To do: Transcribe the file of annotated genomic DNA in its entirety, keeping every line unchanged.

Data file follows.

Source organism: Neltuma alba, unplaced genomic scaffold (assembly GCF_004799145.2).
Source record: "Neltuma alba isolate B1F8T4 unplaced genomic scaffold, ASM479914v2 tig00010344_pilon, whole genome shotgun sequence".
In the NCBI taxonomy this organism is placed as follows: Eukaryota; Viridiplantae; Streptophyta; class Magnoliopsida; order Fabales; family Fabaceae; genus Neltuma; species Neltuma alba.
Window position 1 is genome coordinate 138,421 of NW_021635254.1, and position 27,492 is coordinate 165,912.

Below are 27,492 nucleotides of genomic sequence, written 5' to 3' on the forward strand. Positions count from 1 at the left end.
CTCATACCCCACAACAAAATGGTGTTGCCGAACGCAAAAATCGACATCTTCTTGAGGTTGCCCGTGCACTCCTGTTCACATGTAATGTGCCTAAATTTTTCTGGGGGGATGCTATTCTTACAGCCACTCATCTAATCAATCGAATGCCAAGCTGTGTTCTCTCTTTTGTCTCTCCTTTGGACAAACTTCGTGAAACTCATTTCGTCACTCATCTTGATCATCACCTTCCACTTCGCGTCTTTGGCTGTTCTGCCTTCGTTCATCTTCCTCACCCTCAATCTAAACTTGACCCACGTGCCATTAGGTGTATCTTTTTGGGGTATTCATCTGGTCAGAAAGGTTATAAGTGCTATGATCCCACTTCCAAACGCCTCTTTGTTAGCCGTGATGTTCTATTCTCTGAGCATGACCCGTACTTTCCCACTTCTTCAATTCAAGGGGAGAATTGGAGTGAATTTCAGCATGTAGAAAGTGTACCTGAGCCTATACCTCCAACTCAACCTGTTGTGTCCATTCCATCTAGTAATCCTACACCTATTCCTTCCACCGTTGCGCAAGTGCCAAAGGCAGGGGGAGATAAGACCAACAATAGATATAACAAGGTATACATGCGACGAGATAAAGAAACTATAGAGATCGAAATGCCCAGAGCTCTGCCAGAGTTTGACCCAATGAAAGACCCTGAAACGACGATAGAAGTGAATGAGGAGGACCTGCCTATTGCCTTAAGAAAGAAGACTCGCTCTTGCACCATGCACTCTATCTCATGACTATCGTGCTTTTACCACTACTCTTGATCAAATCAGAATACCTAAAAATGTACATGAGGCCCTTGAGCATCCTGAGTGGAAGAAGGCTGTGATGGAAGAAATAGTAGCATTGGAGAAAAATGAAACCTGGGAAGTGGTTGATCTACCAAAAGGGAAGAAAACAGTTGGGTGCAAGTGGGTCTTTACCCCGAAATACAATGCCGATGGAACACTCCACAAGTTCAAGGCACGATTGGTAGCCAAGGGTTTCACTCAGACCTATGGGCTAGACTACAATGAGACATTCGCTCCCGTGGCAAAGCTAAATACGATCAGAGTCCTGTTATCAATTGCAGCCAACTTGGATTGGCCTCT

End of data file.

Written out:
Source organism: Neltuma alba, unplaced genomic scaffold (assembly GCF_004799145.2).
Source record: "Neltuma alba isolate B1F8T4 unplaced genomic scaffold, ASM479914v2 tig00010344_pilon, whole genome shotgun sequence".
In the NCBI taxonomy this organism is placed as follows: Eukaryota; Viridiplantae; Streptophyta; class Magnoliopsida; order Fabales; family Fabaceae; genus Neltuma; species Neltuma alba.
Window position 1 is genome coordinate 138,421 of NW_021635254.1, and position 27,492 is coordinate 165,912.

Below are 27,492 nucleotides of genomic sequence, written 5' to 3' on the forward strand. Positions count from 1 at the left end.
CTCATACCCCACAACAAAATGGTGTTGCCGAACGCAAAAATCGACATCTTCTTGAGGTTGCCCGTGCACTCCTGTTCACATGTAATGTGCCTAAATTTTTCTGGGGGGATGCTATTCTTACAGCCACTCATCTAATCAATCGAATGCCAAGCTGTGTTCTCTCTTTTGTCTCTCCTTTGGACAAACTTCGTGAAACTCATTTCGTCACTCATCTTGATCATCACCTTCCACTTCGCGTCTTTGGCTGTTCTGCCTTCGTTCATCTTCCTCACCCTCAATCTAAACTTGACCCACGTGCCATTAGGTGTATCTTTTTGGGGTATTCATCTGGTCAGAAAGGTTATAAGTGCTATGATCCCACTTCCAAACGCCTCTTTGTTAGCCGTGATGTTCTATTCTCTGAGCATGACCCGTACTTTCCCACTTCTTCAATTCAAGGGGAGAATTGGAGTGAATTTCAGCATGTAGAAAGTGTACCTGAGCCTATACCTCCAACTCAACCTGTTGTGTCCATTCCATCTAGTAATCCTACACCTATTCCTTCCACCGTTGCGCAAGTGCCAAAGGCAGGGGGAGATAAGACCAACAATAGATATAACAAGGTATACATGCGACGAGATAAAGAAACTATAGAGATCGAAATGCCCAGAGCTCTGCCAGAGTTTGACCCAATGAAAGACCCTGAAACGACGATAGAAGTGAATGAGGAGGACCTGCCTATTGCCTTAAGAAAGAAGACTCGCTCTTGCACCATGCACTCTATCTCATGACTATCGTGCTTTTACCACTACTCTTGATCAAATCAGAATACCTAAAAATGTACATGAGGCCCTTGAGCATCCTGAGTGGAAGAAGGCTGTGATGGAAGAAATAGTAGCATTGGAGAAAAATGAAACCTGGGAAGTGGTTGATCTACCAAAAGGGAAGAAAACAGTTGGGTGCAAGTGGGTCTTTACCCCGAAATACAATGCCGATGGAACACTCCACAAGTTCAAGGCACGATTGGTAGCCAAGGGTTTCACTCAGACCTATGGGCTAGACTACAATGAGACATTCGCTCCCGTGGCAAAGCTAAATACGATCAGAGTCCTGTTATCAATTGCAGCCAACTTGGATTGGCCTCT